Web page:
Hidden inside caves, clinging to rocks or shaped from clay, these seven hotels offer civilized pleasures
The urge to connect with the soil can go further than digging up potatoes and mowing the lawn. At the seven hotels on these pages, you can really get close to the earth, right down to sleeping inside it. Some of these destinations are literally subterranean; others are nestled in the landscape. Walls are made of the rawest materials: granite or chalk or (as at Michel Bras in France) glass that looks out onto a glorious view of open fields. Yet this very primitiveness is paradoxically comforting. And whether the hotel is in the Australian outback or on an Aegean island, each extraordinary place also offers pleasures of the most civilized kind, including remarkable hospitality and, of course, wonderful food.
The setting Carved into the volcanic cliffs of Negril's westernmost tip, this two-year-old boutique hotel for the hip belongs to Chris Blackwell, the founder of Island Records. Grottoes and rock walkways perch over the sea; you climb down a coral staircase to snorkel along the tropical reef.
The rooms The Caves' 10 wood-framed, thatch-roofed cottages are hidden among palms and jungle. Walls painted Caribbean colors, hand-carved furniture, ceiling fans and mosquito-netted beds replay the island fantasy.
What to do Take in Aveda Spa treatments like open-air massages in a stone gazebo. Videos, CDs, a pool, a Jacuzzi and a sauna are available.
Where to eat Act like a reclusive rock star and eat on a private aerie hewn from a cliff, or join the party in the gazebo dining room.
What to eat Joy Miller is a great home-style chef. Her oxtail and curried-mutton stews, kingfish escovitch, jerk chicken, Jamaican breads and Yankee brownies are unpretentious and satisfying.
Details Lighthouse Rd., West End, Negril, Jamaica; 876-957-0270 or call Island Outpost Hotels at 800-688-7678; $375 per night for a two-person cottage to $825 per night for a four-person cottage.
Coober Pedy, South Australia
The setting Coober Pedy is an opal-mining town where the locals are literally troglodytes. The scene is cool: temperatures inside the caves can be 20 degrees lower than outside.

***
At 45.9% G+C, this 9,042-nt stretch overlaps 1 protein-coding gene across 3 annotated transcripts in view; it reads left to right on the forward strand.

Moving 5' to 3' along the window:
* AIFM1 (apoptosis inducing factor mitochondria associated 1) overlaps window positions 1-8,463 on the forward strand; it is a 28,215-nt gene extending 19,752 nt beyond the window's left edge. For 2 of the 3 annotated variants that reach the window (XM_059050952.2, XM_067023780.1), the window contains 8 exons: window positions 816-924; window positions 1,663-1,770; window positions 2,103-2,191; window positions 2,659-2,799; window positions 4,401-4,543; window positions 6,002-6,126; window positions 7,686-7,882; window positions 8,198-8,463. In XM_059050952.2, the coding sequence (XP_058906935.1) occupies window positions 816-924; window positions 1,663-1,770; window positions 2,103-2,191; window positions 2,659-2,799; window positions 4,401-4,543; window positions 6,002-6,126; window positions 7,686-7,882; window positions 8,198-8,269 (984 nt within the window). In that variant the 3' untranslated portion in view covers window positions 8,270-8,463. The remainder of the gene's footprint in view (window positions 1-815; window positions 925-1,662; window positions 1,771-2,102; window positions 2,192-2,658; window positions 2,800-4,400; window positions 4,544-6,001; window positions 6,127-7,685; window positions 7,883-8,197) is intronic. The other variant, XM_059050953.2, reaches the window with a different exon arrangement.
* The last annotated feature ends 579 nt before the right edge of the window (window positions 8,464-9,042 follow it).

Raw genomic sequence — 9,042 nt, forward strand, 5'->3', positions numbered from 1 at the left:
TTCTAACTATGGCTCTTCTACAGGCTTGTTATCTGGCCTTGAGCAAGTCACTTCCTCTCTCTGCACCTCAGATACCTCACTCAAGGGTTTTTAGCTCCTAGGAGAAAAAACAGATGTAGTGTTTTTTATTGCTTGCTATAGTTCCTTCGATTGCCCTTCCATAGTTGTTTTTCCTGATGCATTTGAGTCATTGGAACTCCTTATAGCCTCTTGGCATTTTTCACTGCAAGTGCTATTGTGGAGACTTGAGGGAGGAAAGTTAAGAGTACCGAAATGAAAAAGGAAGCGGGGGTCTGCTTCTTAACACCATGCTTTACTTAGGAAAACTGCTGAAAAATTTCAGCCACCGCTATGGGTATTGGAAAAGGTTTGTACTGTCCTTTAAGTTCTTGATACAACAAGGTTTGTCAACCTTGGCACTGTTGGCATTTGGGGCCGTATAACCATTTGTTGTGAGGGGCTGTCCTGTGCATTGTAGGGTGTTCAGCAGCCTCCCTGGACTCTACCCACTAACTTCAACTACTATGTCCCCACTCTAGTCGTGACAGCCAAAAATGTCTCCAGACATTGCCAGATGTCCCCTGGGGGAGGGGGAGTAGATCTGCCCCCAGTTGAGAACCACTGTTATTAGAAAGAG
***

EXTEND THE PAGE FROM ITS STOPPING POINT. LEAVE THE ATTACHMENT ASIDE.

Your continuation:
The rooms Desert Cave offers 19 stony yet comfortable bedrooms (or are they really bed caves?), each one equipped with television, phone and minibar. Claustrophobics should avoid them at all costs.
What to do After a tour of the subterranean church, accompany the desert mailman to some of the earth's most remote townships and cattle stations, then fossick for your own opal. As they say around here, "Head down, bum up!"
Where to eat Despite the name, Umberto's is not Italian--and it's aboveground. The more casual Crystal Café is an underground spot for lunch.
What to eat Chef John Mundell serves a typically Aussie hybrid cuisine: chargrilled kangaroo with plum sauce, tempura-fried dory with sun-dried tomato chutney, barramundi stuffed with fish mousse and topped with a pesto cream.
Details Hutchison St., Coober Pedy, South Australia; 011-61-8-8672-5688; $99 per night for two.
The setting This untouristy part of southwestern France is all vast pastures with cows, gabled huts called burons, granite and basalt outcrops, a beech forest and a rainbow rug of wildflowers.
The rooms A herdsman's path weaves through a valley to the hotel. The 13 white-on-white suites are built into a hill, with immense windows that open to an endless sky.
What to do The bathrooms are the kind you want to live in, with multiple shower heads, giant tubs and beauty products made by a neighbor who is one of the world's top perfumers, or "noses."
Where to eat By night, the glass-and-slate dining room is part cathedral to food, part planetarium.
What to eat Michel Bras, one of the most famous chefs in France, fuses haute cuisine with wild foods: chickweed, meadowsweet, Alpine fennel. His gargouillou (a salad of 30 infant vegetables and herbs) is exquisite.